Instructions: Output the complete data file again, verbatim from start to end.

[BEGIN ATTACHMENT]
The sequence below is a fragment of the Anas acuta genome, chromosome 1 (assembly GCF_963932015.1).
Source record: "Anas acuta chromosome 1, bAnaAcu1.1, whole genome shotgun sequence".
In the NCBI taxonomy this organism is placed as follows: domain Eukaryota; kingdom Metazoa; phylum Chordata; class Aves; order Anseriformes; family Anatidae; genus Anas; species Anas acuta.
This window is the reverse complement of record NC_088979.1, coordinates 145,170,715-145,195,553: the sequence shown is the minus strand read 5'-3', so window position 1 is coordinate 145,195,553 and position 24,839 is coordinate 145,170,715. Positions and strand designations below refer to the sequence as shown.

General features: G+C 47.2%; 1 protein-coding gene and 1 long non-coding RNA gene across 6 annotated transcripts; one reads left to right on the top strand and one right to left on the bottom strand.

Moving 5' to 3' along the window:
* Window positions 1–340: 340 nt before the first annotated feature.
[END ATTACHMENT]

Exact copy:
The sequence below is a fragment of the Anas acuta genome, chromosome 1 (assembly GCF_963932015.1).
Source record: "Anas acuta chromosome 1, bAnaAcu1.1, whole genome shotgun sequence".
In the NCBI taxonomy this organism is placed as follows: domain Eukaryota; kingdom Metazoa; phylum Chordata; class Aves; order Anseriformes; family Anatidae; genus Anas; species Anas acuta.
This window is the reverse complement of record NC_088979.1, coordinates 145,170,715-145,195,553: the sequence shown is the minus strand read 5'-3', so window position 1 is coordinate 145,195,553 and position 24,839 is coordinate 145,170,715. Positions and strand designations below refer to the sequence as shown.

General features: G+C 47.2%; 1 protein-coding gene and 1 long non-coding RNA gene across 6 annotated transcripts; one reads left to right on the top strand and one right to left on the bottom strand.

Moving 5' to 3' along the window:
* Window positions 1–340: 340 nt before the first annotated feature.